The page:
Wednesday, February 15, 2012

Speaking of Love Letters

(Above) Elizabeth Barrett’s first letter to Robert Browning, January 11, 1845. Courtesy Wellesley College, Margaret Clapp Library, Special Collections via the Browning Letters Collection. (Courtesy of Baylor University)
On Valentine's Day, fans of 19th century poets Robert Browning and Elizabeth Barrett Browning were given online access to a collection of 573 letters the two exchanged from 1845 to 1846.

Baylor University in Waco, Texas, and Wellesley College in Wellesley, Massachusetts, introduced the digital collection called The Browning Letters. Not only does the site contain scans of the original letters, allowing the public to see the writers' handwriting, but the letters also are transcribed for easier reading.

According to the news release posted on the Baylor website, "the collaborative task provides unprecedented free online access to these celebrated letters for scholars and romantics alike -- and may inspire readers to opt for pen and paper over text messages and email..."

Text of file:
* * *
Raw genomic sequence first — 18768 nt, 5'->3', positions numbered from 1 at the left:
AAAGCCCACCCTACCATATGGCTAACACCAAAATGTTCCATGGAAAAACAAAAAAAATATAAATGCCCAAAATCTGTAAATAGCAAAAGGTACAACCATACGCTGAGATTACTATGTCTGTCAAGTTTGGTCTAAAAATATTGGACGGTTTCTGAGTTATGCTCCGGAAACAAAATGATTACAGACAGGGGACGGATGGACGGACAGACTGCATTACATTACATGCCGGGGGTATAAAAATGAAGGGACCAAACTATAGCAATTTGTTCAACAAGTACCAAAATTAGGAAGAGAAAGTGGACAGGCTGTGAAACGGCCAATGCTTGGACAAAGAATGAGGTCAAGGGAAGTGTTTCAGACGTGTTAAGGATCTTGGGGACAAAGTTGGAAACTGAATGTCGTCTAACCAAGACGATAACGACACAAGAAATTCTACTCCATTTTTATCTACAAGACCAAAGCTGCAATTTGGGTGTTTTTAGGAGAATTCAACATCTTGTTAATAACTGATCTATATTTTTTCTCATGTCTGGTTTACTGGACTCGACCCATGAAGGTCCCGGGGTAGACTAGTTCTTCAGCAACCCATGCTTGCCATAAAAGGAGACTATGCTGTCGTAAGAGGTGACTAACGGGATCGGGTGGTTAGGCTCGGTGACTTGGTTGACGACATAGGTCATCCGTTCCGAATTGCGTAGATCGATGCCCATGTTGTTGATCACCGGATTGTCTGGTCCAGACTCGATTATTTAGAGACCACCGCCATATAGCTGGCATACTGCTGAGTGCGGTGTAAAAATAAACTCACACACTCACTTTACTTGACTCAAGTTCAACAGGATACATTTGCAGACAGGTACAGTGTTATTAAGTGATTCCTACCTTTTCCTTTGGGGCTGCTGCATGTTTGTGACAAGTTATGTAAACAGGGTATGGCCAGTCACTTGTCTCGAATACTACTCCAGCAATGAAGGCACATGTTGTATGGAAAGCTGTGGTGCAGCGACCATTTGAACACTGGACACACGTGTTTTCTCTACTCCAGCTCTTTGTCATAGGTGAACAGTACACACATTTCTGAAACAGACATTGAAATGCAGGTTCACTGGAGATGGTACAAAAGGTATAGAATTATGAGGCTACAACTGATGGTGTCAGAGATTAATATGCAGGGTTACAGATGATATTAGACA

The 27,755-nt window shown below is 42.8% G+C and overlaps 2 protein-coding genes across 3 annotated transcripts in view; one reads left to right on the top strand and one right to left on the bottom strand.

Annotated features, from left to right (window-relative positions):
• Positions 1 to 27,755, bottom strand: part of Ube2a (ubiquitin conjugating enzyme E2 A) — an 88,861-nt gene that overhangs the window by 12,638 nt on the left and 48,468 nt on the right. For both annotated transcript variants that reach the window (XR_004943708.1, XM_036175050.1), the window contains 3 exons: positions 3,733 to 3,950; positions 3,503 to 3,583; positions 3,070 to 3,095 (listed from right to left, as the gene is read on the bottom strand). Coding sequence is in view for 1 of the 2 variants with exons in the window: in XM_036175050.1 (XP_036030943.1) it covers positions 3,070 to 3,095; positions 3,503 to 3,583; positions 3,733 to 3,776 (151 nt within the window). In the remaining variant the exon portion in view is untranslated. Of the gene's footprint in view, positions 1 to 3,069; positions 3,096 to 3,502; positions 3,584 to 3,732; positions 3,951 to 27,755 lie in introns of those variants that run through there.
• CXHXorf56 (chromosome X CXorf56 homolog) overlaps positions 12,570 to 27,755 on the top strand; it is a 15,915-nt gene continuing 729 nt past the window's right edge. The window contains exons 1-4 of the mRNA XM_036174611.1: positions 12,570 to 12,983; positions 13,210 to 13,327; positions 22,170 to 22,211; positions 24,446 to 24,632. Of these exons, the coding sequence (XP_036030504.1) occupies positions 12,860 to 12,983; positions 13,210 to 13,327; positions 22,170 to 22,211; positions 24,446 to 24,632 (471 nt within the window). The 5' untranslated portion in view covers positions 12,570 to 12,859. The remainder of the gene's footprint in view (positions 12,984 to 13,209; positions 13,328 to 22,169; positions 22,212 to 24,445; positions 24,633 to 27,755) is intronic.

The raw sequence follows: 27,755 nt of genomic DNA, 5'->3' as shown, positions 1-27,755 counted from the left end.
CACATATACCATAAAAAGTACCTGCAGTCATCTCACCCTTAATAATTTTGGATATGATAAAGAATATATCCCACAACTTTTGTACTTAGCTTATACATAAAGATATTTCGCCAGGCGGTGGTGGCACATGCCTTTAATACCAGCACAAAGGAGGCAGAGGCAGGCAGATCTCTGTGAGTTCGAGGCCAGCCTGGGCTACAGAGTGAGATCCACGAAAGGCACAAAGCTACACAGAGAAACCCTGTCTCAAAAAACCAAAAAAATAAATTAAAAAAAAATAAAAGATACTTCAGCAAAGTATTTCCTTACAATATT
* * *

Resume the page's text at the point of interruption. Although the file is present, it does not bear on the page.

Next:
On the Wellesley College website has another page titled The Browning Collection, and it includes photos of items belonging to the Brownings. There, you can see the box that Robert kept Elizabeth's letters in, the collapsible leather case she kept his letters in, and more. You can read more about the collection at the Wellesley news site

If you've ever read any of their poems (you probably have.... How do I love thee? Let me count the ways. I love thee to the depth and breadth and height...), you're surely to enjoy seeing their original letters.
 




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